Yesterday in Ed Week, an article by Nora Fleming highlighted the results from a recent NAEP assessment of “hands-on” science skills, which demonstrated that “elementary, middle, and high school students failed to demonstrate a deep understanding of science concepts when they performed activity-based science tasks and investigations…” This breathless account hardly merits close attention. The NAEP data will receive it in due course. But the remarks of the NAEP Governing Board’s spokesman, here quoted, are disturbing. They call for a response not much longer than statements quoted in Nora Fleming’s article.
All scientific "situations" are "real life."
Photo by Umberto Salvagnin.
First, the comment attributed to Alan J. Friedman implies that, until now, K-12 science education has consisted of “rote memory and how to follow instructions.” Abandonment of this canard by science teachers (and their teachers) is long overdue. There is no evidence to support it. For half a century, specialists in school science and their professional organizations have stressed, and overstressed, the importance of “hands-on” science learning. That insistence antedates by decades the advent of computers. The suggestion that
Common practice and conventional wisdom among many literacy experts suggest that the best way to help improve student reading comprehension is to assign “just right” texts—those that are pitched at a student’s instructional reading level. The theory is that you want to challenge students to read books that are just hard enough to push their comprehension, but not so difficult that they’ll throw up their hands in frustration.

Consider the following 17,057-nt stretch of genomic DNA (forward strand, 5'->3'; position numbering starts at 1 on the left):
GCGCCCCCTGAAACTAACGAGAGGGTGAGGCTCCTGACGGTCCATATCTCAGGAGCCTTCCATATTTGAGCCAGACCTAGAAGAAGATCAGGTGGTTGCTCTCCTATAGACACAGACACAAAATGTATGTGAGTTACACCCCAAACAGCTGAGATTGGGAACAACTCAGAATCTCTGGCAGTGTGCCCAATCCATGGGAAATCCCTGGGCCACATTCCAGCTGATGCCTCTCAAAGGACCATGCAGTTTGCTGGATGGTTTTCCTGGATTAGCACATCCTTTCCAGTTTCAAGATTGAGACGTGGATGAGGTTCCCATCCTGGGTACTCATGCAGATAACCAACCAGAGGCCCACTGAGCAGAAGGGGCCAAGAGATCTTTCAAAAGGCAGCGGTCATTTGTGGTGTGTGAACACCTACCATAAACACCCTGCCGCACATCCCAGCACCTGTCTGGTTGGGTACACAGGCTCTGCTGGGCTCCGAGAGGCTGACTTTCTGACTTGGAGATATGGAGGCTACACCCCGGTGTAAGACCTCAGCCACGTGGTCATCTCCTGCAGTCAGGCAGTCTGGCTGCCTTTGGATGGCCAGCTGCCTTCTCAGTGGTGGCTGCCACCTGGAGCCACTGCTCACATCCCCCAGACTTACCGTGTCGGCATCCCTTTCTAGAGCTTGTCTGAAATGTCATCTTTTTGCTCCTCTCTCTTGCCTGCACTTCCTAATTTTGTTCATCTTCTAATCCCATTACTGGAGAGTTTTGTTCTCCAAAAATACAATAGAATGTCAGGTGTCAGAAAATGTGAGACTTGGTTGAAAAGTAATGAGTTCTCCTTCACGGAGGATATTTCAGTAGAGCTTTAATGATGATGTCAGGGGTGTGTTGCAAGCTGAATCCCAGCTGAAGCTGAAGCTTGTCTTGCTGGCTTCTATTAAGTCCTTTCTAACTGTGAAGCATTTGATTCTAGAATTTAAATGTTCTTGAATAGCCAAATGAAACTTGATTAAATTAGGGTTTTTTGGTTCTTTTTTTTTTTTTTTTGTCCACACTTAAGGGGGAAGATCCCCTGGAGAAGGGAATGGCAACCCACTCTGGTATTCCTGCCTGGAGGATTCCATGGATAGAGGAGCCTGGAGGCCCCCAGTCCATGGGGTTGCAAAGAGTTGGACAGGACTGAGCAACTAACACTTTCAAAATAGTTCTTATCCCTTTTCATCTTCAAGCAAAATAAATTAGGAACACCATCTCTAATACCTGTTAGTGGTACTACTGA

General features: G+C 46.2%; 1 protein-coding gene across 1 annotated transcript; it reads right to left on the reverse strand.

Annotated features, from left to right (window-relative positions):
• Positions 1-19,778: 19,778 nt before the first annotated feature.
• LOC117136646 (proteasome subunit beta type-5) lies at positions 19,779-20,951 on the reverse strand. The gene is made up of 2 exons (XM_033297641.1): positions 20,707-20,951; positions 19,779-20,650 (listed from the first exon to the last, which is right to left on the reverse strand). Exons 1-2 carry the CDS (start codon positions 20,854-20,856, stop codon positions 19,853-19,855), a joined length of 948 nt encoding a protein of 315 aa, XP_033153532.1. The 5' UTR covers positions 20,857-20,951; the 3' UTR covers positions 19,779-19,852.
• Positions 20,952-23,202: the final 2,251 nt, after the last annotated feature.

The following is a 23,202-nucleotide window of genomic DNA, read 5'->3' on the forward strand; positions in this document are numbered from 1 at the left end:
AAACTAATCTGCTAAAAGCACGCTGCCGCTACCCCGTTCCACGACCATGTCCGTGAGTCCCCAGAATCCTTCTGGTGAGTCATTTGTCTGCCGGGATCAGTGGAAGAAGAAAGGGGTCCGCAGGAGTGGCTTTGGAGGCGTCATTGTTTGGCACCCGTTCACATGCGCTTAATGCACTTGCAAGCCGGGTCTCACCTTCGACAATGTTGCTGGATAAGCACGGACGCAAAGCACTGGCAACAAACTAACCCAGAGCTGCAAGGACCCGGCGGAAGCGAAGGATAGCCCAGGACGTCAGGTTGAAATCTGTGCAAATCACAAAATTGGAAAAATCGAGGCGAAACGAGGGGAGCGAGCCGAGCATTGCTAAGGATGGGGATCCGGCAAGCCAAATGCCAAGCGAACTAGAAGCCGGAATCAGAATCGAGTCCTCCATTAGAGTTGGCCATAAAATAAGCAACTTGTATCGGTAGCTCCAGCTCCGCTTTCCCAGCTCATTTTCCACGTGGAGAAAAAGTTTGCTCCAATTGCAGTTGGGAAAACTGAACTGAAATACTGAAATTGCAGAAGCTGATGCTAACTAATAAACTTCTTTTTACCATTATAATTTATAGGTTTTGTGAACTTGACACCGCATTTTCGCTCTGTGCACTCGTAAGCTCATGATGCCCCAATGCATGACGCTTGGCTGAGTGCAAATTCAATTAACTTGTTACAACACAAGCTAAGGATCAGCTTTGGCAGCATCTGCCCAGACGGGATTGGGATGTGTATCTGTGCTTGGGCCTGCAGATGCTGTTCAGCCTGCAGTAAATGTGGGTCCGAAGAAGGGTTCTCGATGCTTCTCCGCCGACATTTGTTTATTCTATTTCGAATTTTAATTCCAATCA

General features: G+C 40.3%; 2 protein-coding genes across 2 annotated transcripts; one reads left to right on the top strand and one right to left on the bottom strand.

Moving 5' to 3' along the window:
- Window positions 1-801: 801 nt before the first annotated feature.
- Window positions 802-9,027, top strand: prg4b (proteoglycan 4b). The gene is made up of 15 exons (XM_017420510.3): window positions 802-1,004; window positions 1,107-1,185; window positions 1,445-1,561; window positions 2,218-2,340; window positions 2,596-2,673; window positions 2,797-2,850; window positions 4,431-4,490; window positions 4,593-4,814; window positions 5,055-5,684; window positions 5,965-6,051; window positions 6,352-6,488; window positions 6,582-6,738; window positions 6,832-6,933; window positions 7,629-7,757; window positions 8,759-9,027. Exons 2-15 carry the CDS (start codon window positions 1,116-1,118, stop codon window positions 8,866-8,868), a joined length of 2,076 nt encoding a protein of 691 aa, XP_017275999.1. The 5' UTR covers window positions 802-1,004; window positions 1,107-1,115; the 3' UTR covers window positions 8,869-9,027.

Does a focus on “just right” texts adding to the gap between advanced readers and their below-level peers?
A few weeks ago, I wrote a post wondering whether this focus on “just right” texts was doing a disservice to our most-struggling students, even adding to the already large reading and content gap between advanced readers and their below-level peers.
A new book published by the International Reading Association and written by Douglas Fisher, Nancy Frey, Diane Lapp provides yet more evidence that the focus on “just right” books may in fact be undermining student learning in three critical ways:
1. Assigning “just right” books makes reading too easy.
“Perhaps one of the mistakes in the past efforts to improve reading achievement has been the removal of struggle,” the authors argue.
As a profession, we may have made reading tasks too easy. We do not suggest that we should plan students’ failure but rather that students should be provided with opportunities to struggle and to learn about themselves as readers when they struggle, persevere, and eventually succeed.
About the Editor
Bernard Lee Schwartz Policy Fellow
Kathleen Porter-Magee is a Bernard Lee Schwartz Policy Fellow and the Senior Director of the High Quality Standards Program at the Thomas B. Fordham Institute, where she leads the Institute’s work on state, national, and international standards evaluation and analysis.